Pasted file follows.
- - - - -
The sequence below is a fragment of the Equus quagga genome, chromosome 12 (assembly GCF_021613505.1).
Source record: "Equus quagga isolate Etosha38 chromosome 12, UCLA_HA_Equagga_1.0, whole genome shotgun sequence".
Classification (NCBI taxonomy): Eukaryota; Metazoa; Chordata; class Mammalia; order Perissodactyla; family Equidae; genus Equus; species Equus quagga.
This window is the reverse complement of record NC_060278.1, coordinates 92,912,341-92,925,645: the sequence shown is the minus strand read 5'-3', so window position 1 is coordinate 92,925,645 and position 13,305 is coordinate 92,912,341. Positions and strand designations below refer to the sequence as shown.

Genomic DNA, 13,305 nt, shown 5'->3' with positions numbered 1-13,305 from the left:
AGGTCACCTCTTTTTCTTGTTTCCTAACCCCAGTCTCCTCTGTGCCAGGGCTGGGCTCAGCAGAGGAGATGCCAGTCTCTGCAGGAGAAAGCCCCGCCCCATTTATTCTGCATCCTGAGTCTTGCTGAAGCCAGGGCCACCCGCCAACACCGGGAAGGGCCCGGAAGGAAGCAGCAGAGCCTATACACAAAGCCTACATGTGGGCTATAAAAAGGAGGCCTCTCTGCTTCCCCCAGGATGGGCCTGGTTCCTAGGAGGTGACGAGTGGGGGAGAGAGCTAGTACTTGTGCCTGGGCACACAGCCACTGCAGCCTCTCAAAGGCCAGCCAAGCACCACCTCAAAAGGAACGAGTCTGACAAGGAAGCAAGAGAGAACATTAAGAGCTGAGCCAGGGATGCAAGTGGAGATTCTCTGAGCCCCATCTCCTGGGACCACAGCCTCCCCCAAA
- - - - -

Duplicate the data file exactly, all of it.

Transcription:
The sequence below is a fragment of the Equus quagga genome, chromosome 12 (assembly GCF_021613505.1).
Source record: "Equus quagga isolate Etosha38 chromosome 12, UCLA_HA_Equagga_1.0, whole genome shotgun sequence".
Classification (NCBI taxonomy): Eukaryota; Metazoa; Chordata; class Mammalia; order Perissodactyla; family Equidae; genus Equus; species Equus quagga.
This window is the reverse complement of record NC_060278.1, coordinates 92,912,341-92,925,645: the sequence shown is the minus strand read 5'-3', so window position 1 is coordinate 92,925,645 and position 13,305 is coordinate 92,912,341. Positions and strand designations below refer to the sequence as shown.

Genomic DNA, 13,305 nt, shown 5'->3' with positions numbered 1-13,305 from the left:
AGGTCACCTCTTTTTCTTGTTTCCTAACCCCAGTCTCCTCTGTGCCAGGGCTGGGCTCAGCAGAGGAGATGCCAGTCTCTGCAGGAGAAAGCCCCGCCCCATTTATTCTGCATCCTGAGTCTTGCTGAAGCCAGGGCCACCCGCCAACACCGGGAAGGGCCCGGAAGGAAGCAGCAGAGCCTATACACAAAGCCTACATGTGGGCTATAAAAAGGAGGCCTCTCTGCTTCCCCCAGGATGGGCCTGGTTCCTAGGAGGTGACGAGTGGGGGAGAGAGCTAGTACTTGTGCCTGGGCACACAGCCACTGCAGCCTCTCAAAGGCCAGCCAAGCACCACCTCAAAAGGAACGAGTCTGACAAGGAAGCAAGAGAGAACATTAAGAGCTGAGCCAGGGATGCAAGTGGAGATTCTCTGAGCCCCATCTCCTGGGACCACAGCCTCCCCCAAA